Fourth, I hope that you will practice good and attentive stewardship over all of your communication, spoken and written, remembering that you are addressing a political spectrum of which no single portion can lay claim to the entirety of either the Gospel or the moral high ground. Hold your personal convictions, but do not weaponize them. Preach the Gospel, but do not reduce the pulpit to an instrument through which to vent your personal spleen. Advocate for justice, but recognize that there are differing perspectives in your community concerning what the fullness of justice looks like and which portions of justice warrant the highest prioritization. Speak into social media, but speak graciously and carefully, so that you do not become “a noisy gong or a clanging cymbal.” There will be plenty of voices crying out following the election. In the midst of that outcry, work hard to ensure that your voice is helpful rather than hurtful.
Fifth, if you are a leader in the church, I hope that you will make certain that your congregational worship on the weekend of Saturday and Sunday, November 7 and 8, is rich with fervent hope, energized prayer, and the proclamation of a Savior who cannot be claimed by any political party or confined to any party’s platform. Your congregation will need that kind of worship. Help them to experience it.
Finally, if you are Christian, I hope that you will commit yourself afresh to the bold, creative, and tenacious love that Jesus himself describes in his Sermon on the Mount—a love extended even toward our “enemies” and those who persecute us (Matthew 5:43-48). This kind of love, of course, has nothing to do with how much we agree with a person or even the amount of affection we hold for her or him. Rather, the love to which Jesus calls us is deeply rooted in the often countercultural work of respecting the personhood of those with whom we are ideologically conflicted, showing compassion to those who are on the other end of a variety of spectrums, and blessing our philosophical opponents with our refusal to assume the worst about them. Practically speaking, such love produces authentic concern for the heartbroken (instead of gloating) if our preferred candidate is elected and authentic graciousness (instead of vitriol) if our preferred candidate is not elected. Jesus seemed to believe that this kind of love reflects the very character of God and that its embodiment among his followers illuminates both the nature of God’s reign and the heart of God’s vision for what the world can be at its very best. I am hoping in prayer that the people called Church are known primarily for their love, both throughout this week and beyond this week.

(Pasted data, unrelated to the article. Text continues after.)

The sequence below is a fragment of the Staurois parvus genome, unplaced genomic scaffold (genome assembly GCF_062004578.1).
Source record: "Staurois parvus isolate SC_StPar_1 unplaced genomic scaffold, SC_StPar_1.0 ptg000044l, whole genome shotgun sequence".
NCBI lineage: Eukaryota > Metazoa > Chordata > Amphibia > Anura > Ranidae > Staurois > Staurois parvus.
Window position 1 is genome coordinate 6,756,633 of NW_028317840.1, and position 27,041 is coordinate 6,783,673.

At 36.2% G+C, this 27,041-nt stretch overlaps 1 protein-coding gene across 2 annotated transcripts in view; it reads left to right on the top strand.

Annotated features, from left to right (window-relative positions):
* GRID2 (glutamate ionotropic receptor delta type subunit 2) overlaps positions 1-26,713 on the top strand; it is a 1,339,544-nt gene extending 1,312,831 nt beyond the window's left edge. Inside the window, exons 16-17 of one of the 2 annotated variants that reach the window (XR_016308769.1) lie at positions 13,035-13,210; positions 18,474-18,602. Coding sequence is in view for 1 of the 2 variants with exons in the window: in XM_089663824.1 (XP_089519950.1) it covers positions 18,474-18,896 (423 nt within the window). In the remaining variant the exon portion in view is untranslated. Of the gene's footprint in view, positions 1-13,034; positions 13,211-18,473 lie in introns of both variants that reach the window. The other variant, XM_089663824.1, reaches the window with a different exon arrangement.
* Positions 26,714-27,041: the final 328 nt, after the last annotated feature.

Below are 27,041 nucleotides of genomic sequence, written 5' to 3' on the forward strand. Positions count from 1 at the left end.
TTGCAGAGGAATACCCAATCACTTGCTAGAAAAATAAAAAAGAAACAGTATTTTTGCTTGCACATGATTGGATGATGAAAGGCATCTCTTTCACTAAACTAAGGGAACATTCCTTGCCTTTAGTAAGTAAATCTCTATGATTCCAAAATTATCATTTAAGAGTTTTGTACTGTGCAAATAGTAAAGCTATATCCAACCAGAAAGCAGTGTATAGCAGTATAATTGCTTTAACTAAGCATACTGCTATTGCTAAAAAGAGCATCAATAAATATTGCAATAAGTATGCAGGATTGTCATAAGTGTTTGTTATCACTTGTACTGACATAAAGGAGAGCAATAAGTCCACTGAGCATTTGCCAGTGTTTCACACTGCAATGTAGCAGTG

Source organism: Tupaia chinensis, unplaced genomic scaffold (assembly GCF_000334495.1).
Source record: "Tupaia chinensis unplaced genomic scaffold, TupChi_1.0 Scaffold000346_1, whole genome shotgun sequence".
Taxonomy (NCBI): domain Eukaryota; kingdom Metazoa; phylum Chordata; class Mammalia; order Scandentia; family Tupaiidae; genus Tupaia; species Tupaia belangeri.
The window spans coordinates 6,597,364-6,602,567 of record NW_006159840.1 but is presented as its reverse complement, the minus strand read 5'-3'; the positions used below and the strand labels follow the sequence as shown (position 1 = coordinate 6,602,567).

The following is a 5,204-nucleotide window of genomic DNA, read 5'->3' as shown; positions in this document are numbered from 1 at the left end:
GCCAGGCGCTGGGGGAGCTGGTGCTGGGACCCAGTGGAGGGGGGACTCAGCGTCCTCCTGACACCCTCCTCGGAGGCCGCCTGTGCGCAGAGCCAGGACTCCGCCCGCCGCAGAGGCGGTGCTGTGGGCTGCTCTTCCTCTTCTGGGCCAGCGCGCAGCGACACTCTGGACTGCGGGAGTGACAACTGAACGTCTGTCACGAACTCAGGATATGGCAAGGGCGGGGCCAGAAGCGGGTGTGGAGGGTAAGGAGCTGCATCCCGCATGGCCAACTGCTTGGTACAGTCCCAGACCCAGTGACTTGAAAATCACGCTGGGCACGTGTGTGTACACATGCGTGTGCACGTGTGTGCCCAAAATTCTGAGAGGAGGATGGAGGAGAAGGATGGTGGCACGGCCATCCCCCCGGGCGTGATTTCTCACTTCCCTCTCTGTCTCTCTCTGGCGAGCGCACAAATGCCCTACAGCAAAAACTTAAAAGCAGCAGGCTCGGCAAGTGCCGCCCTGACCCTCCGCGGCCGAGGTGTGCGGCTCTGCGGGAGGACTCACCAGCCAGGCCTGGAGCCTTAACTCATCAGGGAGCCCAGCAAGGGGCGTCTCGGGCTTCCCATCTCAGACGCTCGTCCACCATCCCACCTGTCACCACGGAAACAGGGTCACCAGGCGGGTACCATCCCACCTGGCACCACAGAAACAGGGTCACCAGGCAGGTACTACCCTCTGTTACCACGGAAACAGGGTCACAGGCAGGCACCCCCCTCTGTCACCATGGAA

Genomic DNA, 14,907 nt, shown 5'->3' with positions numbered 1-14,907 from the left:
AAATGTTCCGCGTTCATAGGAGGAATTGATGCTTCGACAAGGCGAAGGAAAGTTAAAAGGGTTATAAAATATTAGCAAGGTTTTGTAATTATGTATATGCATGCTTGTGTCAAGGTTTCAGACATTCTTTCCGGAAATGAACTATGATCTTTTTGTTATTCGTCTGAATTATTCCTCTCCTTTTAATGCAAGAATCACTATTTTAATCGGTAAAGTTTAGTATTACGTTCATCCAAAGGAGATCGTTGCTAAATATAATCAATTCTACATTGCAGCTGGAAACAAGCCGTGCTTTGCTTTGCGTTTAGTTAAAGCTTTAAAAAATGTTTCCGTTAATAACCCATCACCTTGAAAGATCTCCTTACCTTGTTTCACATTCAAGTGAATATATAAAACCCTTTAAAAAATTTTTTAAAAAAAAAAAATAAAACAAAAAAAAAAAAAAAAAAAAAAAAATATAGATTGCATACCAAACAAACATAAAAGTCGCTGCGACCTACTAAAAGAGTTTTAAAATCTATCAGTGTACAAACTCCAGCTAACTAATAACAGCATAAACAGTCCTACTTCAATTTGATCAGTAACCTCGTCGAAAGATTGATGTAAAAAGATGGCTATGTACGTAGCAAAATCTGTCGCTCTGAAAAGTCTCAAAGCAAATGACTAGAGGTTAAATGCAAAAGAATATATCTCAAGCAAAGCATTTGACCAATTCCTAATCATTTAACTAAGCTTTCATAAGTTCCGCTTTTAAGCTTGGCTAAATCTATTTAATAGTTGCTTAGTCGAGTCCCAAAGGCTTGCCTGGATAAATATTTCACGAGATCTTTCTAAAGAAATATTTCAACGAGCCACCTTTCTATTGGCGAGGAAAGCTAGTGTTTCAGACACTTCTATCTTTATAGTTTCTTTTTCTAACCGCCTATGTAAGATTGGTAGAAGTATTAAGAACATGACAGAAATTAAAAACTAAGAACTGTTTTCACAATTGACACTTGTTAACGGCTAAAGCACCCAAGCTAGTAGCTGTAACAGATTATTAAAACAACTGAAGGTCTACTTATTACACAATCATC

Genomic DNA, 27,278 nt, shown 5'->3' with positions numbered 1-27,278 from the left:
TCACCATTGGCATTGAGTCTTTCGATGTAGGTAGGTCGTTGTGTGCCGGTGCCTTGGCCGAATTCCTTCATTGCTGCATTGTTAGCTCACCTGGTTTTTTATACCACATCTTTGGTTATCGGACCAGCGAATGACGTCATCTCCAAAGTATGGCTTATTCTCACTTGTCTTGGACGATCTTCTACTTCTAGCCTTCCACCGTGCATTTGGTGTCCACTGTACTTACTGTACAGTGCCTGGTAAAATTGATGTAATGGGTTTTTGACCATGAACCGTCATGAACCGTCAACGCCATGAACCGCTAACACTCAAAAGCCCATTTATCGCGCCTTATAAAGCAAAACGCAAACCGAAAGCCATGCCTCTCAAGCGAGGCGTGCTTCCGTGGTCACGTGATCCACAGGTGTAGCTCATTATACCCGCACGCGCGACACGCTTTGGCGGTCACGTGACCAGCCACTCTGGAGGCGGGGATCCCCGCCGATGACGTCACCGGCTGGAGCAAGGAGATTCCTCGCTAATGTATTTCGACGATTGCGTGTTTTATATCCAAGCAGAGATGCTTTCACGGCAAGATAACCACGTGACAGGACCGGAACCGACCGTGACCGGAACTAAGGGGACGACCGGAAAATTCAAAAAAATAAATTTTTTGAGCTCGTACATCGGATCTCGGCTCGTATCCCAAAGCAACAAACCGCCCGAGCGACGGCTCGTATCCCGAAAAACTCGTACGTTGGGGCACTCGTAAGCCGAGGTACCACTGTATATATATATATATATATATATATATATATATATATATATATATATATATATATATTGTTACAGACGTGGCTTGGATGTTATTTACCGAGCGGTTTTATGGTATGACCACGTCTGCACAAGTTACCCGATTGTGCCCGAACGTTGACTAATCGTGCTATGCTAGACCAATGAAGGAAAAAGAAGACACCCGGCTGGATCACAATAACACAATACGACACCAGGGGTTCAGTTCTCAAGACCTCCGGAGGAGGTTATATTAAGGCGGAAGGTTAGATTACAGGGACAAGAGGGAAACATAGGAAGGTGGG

On October 6, 1774, John Wesley wrote these important words in his journal:
I met those of our society who had votes in the ensuing election, and advised them
1. To vote, without fee or reward, for the person they judged most worthy
2. To speak no evil of the person they voted against, and
3. To take care their spirits were not sharpened against those that voted on the other side.
May we find in these words a call to both civic responsibility and continued graciousness. May we also embrace the wisdom of Wesley’s counsel to resist the sharpening of our spirits against those whose political perspectives (and votes) differ from ours.
If you have read this far, please be assured that I am with you in this hard and important journey, praying in a spirit of deep gratitude for the honor of walking alongside you. If you feel that I have not gone far enough in what I have written, or if you find in my words what sounds far too much like a support for unholy compromises, I certainly receive that criticism. Likewise, if you feel that I have gone too far, or that I have strayed dangerously beyond the boundaries of that for which I am trained, you may very well be right.
At the heart of the post, though, is nothing more (and nothing less) than my personal and unrelenting belief that our nation and its faith communities have a deeper and more expansive greatness in their future. Getting there, however, will require courageous navigation and an unwavering commitment to choosing hope over fear, cooperation over partisanship, and, perhaps most importantly, integrity over demagoguery.